If space is an issue, what you lack in square footage, you can make up for by going high, with shelves and cupboards all the way to the ceiling and trays at eye level to augment a small desk. Make sure you have at least one ‘messy drawer’ where you can fling anything that is in your way, but everything else should go into well-organised folders, files or a desk tidy. A clear desk policy is both a productivity booster and a great way to minimise the inevitable distractions of working in your own home. You’ll also be glad of a neat desk when it comes to video calls! In any event, some sort of storage, a bookcase or filing system is almost always a necessity.

Garden office

The Separation of Work and Home

In order to switch off after a long day at the (home) office, it’s essential to create some separation between your living and working spaces. If you can’t do so spatially, then do it visually. Make your office disappear behind a sliding screen or by creating your workspace under your staircase and fitting doors which you can shut at the end of the day. If the only space you have to work is in your bedroom, try to make it blend in, so it’s not as obvious and conspicuous, or hide the desk totally within your fitted wardrobes.
In a perfect world, you could create a whole new room by converting a spare bedroom into a cool home office, or even convert a little-used garage (the car won’t fit in it anyway) into an exciting new living space, which adds value to your home as well.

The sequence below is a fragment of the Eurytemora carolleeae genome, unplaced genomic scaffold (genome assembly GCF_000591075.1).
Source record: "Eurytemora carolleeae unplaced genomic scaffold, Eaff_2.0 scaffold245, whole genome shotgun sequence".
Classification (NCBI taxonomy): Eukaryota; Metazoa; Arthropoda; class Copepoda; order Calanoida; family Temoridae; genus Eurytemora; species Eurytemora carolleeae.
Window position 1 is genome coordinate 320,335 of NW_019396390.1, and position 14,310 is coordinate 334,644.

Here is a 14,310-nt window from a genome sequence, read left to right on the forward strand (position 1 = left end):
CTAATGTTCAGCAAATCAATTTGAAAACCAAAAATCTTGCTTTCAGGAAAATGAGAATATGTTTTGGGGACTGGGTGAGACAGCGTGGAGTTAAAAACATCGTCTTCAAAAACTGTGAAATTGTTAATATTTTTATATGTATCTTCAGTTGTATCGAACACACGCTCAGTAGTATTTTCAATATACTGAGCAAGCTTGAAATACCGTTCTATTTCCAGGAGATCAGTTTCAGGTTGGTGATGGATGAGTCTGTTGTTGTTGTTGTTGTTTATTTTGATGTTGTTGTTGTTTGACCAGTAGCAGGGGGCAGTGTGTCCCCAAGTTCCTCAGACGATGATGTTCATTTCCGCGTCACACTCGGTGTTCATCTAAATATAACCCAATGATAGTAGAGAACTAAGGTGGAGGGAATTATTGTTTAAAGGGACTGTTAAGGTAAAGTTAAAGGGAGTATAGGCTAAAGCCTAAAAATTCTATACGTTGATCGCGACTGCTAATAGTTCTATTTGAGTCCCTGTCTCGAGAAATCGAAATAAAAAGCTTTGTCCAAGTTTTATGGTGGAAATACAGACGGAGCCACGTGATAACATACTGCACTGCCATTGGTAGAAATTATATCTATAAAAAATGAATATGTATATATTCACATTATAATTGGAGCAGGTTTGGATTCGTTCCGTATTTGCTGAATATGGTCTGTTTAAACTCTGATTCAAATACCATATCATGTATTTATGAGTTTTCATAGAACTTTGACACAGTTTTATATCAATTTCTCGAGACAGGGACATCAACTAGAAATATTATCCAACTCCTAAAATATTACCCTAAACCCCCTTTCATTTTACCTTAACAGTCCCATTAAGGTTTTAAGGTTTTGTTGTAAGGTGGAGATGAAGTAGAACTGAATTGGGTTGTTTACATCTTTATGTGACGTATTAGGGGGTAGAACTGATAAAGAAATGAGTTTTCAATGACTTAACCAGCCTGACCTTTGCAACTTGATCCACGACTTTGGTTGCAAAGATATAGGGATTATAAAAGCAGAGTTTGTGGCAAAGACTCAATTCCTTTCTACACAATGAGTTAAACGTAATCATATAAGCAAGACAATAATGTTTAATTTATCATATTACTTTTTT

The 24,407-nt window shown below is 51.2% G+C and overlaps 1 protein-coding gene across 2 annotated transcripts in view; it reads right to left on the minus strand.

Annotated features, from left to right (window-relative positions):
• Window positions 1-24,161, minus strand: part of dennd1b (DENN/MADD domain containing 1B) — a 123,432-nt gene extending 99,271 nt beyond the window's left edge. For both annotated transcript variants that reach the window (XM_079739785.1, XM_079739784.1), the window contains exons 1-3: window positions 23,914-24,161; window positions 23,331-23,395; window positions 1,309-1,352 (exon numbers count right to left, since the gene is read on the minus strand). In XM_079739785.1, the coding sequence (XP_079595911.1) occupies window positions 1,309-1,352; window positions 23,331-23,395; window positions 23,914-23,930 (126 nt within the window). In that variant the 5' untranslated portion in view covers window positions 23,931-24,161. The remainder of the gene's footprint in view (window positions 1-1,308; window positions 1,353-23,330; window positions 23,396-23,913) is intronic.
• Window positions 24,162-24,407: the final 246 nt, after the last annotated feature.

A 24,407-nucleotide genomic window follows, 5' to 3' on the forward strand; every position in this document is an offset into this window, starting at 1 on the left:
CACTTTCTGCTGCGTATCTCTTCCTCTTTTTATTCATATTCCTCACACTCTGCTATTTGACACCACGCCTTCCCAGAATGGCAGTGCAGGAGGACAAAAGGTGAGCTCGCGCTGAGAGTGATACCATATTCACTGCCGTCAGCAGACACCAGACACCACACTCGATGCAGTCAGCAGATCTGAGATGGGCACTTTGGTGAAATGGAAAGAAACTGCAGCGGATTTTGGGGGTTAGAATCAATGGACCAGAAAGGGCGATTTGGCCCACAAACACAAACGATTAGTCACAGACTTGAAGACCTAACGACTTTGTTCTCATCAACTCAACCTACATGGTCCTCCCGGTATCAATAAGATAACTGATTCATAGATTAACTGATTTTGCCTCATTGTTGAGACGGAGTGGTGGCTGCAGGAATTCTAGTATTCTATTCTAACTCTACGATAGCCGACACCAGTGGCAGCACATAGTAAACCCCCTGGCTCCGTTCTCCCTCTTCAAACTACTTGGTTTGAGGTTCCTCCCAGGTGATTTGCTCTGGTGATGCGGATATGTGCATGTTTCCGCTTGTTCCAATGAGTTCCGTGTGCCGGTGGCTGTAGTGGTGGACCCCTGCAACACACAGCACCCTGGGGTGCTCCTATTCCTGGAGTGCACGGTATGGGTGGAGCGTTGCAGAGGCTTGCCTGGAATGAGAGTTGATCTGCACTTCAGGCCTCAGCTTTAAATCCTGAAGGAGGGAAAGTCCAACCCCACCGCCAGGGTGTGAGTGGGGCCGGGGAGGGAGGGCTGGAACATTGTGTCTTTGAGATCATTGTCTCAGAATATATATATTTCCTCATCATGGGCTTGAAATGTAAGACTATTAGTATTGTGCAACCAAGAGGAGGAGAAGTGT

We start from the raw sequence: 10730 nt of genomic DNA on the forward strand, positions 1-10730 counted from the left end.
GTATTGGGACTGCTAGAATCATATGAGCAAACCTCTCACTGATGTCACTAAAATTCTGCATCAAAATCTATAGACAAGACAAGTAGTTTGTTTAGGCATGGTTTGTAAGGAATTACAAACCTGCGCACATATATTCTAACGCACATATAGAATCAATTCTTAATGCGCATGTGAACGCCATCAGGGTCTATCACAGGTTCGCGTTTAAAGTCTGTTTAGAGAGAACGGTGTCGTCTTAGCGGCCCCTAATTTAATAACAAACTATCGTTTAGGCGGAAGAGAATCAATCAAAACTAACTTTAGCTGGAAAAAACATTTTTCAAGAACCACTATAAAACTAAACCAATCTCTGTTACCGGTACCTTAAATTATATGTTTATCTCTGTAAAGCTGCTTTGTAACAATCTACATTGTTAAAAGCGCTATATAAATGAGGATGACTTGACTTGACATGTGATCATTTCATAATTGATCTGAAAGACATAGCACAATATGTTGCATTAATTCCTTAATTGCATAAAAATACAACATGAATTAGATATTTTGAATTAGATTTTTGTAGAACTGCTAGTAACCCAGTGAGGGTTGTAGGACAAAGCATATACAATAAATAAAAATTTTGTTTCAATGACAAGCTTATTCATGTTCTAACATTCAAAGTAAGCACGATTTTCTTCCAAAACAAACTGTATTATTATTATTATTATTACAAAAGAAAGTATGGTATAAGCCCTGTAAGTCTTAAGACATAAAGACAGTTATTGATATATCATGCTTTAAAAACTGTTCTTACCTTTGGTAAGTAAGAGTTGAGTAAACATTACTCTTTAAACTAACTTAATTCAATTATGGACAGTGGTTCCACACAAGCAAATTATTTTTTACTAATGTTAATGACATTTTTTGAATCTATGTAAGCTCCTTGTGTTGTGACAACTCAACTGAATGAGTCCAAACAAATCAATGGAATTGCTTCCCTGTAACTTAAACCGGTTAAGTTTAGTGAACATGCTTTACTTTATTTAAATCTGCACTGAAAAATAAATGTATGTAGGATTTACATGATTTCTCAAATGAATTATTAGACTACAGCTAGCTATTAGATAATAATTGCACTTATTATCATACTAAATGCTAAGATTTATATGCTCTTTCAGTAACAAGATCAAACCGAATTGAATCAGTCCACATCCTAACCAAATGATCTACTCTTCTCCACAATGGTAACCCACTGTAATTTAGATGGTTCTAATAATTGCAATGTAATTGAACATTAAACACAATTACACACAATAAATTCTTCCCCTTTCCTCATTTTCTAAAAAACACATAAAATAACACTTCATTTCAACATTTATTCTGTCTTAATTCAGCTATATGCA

Alternatively, if you do not have the space to free up inside, you can opt to add an outbuilding to create a garden office. The good news is that if you want to construct a small garden office, planning permission is not normally required, and building regulations will not normally apply if the floor area of the building is less than 15 square metres.



We find a lot of people forget about the electrical requirements needed for a home office. When you consider that you probably need to power a computer, a printer, phone charger, a lamp, and maybe a shredder or landline phone, you will need at least a double socket very close to the desk/office space.

Jessica Arends Unsplash

Creating a Routine

Working from home has loads of perks, but it’s so easy to get off track and spend your day catching up on household chores rather than actually getting career-work done. To help give structure to your day, create a routine for yourself. Decide what time you want to be sitting down checking emails and getting started on your work, and stick to it. Write a list of to-dos and an allotted amount of time for each task. Jobs around the house still have to get done, but these should be before or after your allotted work time.

Sincerely Media Unsplash

Learning When to Unplug

One of the downsides of working from home is you never ‘go home’ because… you are already there. This can make it hard to know when to shut down the laptop and stop looking at emails. Being plugged in 24/7 is really hard on a person, so make yourself a schedule where you unplug at a certain time and stick to it.


Planning Your Personal Errands

If you work from home, take advantage of a more flexible schedule when planning errands and appointments which need you to leave the house. Use a whole afternoon to do these each week so that you’re not coming and going, having to get into different mind zones every day.

Brooke Lark Unsplash

Eating Away from Your Desk

Eating in front of your desk is extra tempting when you’re at home, but give your day more structure by moving away from your desk for lunch. Eat outside or a different place in your home, but break it up.